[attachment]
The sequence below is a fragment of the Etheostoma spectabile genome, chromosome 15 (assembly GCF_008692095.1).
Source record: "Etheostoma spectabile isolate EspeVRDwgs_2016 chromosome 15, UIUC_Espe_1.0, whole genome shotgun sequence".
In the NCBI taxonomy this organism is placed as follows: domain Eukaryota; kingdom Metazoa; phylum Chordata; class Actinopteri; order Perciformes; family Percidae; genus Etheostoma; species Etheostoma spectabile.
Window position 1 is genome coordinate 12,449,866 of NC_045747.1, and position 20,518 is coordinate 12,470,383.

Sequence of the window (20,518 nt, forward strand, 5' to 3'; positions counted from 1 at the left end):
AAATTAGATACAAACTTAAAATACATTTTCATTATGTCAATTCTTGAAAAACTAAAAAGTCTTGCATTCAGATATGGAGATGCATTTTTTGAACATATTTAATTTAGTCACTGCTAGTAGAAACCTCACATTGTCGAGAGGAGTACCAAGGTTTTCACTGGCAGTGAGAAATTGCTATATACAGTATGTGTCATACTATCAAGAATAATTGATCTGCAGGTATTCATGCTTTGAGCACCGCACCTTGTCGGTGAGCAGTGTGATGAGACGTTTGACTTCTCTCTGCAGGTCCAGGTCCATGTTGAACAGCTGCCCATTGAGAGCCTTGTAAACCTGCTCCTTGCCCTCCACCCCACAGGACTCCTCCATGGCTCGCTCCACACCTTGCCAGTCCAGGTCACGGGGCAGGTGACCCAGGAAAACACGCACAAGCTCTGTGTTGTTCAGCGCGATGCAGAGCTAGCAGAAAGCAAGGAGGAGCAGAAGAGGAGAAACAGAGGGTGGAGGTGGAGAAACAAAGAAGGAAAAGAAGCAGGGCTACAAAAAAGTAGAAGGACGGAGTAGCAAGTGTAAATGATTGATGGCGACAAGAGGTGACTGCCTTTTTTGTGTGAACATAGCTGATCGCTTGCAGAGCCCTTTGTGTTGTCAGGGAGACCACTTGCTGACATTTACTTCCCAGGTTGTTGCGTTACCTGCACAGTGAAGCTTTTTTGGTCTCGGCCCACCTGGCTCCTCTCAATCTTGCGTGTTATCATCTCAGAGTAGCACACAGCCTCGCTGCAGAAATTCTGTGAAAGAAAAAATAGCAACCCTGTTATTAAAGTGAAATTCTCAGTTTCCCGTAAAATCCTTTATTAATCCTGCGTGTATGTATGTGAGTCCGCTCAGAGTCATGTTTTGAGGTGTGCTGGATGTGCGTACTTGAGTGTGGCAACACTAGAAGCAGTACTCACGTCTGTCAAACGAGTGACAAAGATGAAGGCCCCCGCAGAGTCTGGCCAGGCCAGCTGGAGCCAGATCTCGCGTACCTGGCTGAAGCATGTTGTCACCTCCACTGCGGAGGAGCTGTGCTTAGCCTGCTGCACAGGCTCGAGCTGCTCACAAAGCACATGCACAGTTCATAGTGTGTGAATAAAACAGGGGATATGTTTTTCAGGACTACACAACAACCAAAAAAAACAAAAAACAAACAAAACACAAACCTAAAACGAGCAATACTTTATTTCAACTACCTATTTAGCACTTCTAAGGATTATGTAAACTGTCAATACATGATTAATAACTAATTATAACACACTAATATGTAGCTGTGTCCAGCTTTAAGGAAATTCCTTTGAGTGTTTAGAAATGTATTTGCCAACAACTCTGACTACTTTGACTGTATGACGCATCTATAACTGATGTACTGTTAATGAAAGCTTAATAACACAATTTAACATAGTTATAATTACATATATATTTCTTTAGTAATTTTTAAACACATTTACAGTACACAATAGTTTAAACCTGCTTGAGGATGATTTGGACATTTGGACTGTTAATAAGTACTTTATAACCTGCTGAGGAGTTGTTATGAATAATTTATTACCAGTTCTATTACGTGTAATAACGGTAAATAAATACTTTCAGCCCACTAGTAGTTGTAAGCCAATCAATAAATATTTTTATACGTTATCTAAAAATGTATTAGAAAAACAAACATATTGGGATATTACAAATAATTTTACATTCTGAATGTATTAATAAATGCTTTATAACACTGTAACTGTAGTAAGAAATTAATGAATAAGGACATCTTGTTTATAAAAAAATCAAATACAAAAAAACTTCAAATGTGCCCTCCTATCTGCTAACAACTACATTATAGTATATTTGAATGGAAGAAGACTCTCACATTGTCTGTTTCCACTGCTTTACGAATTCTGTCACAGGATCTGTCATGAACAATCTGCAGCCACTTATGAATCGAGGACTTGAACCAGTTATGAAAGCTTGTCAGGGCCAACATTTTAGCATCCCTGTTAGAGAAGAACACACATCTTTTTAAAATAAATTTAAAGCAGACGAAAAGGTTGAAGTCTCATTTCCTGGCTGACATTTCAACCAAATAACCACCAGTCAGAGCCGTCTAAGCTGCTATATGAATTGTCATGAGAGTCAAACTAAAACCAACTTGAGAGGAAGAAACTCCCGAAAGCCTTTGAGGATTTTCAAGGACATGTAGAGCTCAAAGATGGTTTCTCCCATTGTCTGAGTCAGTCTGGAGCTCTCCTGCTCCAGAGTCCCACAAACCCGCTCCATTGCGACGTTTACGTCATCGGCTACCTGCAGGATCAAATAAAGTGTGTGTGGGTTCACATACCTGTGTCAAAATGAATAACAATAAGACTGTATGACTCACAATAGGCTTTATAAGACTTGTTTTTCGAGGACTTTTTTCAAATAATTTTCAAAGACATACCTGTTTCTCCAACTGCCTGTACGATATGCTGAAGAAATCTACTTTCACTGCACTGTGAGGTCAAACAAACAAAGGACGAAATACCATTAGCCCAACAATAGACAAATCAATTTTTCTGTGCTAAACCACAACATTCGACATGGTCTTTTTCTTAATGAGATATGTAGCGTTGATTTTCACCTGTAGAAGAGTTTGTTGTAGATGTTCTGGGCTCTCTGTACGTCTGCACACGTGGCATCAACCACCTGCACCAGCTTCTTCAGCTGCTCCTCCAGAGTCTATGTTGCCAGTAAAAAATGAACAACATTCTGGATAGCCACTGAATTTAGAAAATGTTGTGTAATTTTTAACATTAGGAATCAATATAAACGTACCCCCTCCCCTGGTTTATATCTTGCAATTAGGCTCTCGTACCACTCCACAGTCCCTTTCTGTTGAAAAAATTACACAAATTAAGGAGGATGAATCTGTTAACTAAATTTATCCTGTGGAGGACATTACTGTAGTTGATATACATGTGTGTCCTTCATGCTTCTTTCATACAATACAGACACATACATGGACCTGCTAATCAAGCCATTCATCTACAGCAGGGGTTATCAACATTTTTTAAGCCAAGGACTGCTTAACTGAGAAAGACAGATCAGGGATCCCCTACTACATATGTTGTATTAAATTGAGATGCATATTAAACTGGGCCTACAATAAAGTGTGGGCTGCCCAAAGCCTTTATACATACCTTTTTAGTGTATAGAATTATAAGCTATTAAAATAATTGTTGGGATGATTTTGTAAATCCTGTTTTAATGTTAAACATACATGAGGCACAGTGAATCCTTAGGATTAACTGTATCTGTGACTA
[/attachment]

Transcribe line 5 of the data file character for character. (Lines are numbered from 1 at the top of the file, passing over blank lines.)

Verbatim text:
Sequence of the window (20,518 nt, forward strand, 5' to 3'; positions counted from 1 at the left end):